Accompanying Ira Sullivan
by Kenny Fredrickson
The author, a pianist, is a Chicagoan who worked with many of the big names in jazz during the '50s and '60s.
Ira Sullivan, the quintessential be-bopper, burst upon the Chicago jazz scene during the late '40s like a comet from the far-off reaches of outer space.
We all—Irv Craig, Paul Jordan, Paul Miller, Marilyn Moore (who later married Al Cohn), Patti Randall (from K.C. Missouri, later busted in New Orleans), Guy Viveros (the great drummer), Lee Katzman (the fine jazz trumpeter who worked with all the bands and later made lots of bread in the Hollywood studios)—were witness to this phenom who played trumpet, tenor sax, alto sax, bari sax, (flute came later in his musical career) all equally well. Nobody ever played all those instruments with such perfection.
I played with him, off and on, for 10 years, and could never make up my mind which horn he sounded best on. The story was that when Bird came out with a new cut, Ira would listen to the record once, then play Bird's solo note for note.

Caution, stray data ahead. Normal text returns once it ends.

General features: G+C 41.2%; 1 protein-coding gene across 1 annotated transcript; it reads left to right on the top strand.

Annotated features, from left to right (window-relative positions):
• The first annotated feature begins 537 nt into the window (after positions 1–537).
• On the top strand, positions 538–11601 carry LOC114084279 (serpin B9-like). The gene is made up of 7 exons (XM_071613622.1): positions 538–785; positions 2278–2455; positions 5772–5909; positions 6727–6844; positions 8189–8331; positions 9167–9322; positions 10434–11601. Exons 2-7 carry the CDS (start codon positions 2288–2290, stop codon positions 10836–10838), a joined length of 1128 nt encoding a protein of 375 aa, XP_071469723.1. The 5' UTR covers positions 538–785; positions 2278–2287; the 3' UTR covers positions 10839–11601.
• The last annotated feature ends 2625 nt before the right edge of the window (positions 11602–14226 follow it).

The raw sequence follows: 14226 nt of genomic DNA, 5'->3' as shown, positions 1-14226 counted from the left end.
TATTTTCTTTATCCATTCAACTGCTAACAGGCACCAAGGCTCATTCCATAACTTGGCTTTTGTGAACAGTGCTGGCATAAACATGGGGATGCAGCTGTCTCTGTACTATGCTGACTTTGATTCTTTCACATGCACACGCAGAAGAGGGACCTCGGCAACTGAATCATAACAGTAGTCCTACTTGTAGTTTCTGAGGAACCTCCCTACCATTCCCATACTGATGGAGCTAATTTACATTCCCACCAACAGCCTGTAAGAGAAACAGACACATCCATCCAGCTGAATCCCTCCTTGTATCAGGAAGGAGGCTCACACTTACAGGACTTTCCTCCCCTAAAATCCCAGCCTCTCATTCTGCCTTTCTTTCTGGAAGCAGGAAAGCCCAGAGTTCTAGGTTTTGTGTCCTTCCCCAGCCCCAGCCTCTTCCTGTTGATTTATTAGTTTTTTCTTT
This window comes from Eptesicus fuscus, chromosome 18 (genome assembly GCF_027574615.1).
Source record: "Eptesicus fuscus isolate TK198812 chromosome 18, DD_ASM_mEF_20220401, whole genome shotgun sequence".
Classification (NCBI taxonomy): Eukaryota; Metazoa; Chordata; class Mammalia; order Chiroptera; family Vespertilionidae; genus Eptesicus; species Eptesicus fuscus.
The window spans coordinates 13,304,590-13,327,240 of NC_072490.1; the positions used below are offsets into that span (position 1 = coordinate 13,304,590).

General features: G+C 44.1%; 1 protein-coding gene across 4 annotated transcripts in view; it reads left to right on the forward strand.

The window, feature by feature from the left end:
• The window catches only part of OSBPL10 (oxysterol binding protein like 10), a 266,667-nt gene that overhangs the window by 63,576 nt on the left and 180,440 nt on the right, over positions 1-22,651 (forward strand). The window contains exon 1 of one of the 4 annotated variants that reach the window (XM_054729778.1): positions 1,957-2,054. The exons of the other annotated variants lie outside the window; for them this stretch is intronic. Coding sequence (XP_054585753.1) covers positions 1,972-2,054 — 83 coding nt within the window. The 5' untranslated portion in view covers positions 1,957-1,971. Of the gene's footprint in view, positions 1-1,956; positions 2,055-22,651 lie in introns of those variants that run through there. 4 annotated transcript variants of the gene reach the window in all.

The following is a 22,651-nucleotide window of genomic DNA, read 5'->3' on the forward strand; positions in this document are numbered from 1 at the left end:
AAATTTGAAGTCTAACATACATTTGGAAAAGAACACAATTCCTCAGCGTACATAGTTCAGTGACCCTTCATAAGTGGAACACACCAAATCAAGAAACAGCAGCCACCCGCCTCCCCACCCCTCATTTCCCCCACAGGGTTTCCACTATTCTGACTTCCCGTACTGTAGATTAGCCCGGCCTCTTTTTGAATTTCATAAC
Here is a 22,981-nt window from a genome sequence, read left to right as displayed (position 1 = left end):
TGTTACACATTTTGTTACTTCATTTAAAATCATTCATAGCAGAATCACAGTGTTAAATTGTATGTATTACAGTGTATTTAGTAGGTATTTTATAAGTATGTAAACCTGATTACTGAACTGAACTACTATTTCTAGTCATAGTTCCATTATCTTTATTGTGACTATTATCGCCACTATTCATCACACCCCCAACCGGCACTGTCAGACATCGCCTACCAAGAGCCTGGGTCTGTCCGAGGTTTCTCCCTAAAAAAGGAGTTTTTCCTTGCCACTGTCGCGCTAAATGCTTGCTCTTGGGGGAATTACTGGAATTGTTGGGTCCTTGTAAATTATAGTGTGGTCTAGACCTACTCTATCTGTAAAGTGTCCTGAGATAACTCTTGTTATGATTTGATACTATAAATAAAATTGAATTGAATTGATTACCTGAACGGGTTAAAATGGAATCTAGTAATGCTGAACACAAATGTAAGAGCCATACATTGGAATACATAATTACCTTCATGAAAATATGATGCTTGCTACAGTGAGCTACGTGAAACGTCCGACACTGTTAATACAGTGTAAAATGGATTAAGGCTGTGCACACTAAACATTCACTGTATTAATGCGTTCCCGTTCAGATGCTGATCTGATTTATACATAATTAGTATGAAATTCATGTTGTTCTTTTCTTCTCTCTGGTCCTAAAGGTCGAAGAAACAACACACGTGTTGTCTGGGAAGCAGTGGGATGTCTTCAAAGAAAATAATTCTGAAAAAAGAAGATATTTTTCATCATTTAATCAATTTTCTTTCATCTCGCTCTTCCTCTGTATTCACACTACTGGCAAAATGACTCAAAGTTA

On tenor sax, he was influenced by Sonny Stitt, on alto, by Stitt and Bird, on trumpet, he played like himself.
About a year before I met Ira, all the musicians were blowing at the Hi-Note, a jazz joint a little way up on North Clark Street. Anita O'Day was singing there as only she could sing. Sarah Vaughn would drop in and usually buy herself (and me) a drink—bourbons with beer chasers. Anita would buy me tequilas with salt and lemon.
I remember Stan Getz dropping in after his gigs; Miles Davis showing me the changes he played on Blue Room; and Jimmy Rowles, a great piano player from out west, sitting in. Duke Ellington came in one night but begged off playing. Hey, who's going to argue with Duke?
Ira Shulman, Lee Katzman, Irv Craig, Joe Daley, Serge Chaloff and lot of in-town and out-of-town musicians also stopped by. Jackie Cain and Roy Kral also blew there with their group. Shelly Manne walked in one night while drummer Guy Viveros was wailing on "Cherokee" and Shelly's mouth fell open. I got a hell of a kick out of that.
Anyway, one night Guy Viveros and I walked into the Hi-Note and Ira was playing tenor sax. The tune was "It had to Be You," which nobody played anymore. But it took on a new life in his hands. Guy and I looked at each other and I think that's the night Ira's career began in earnest.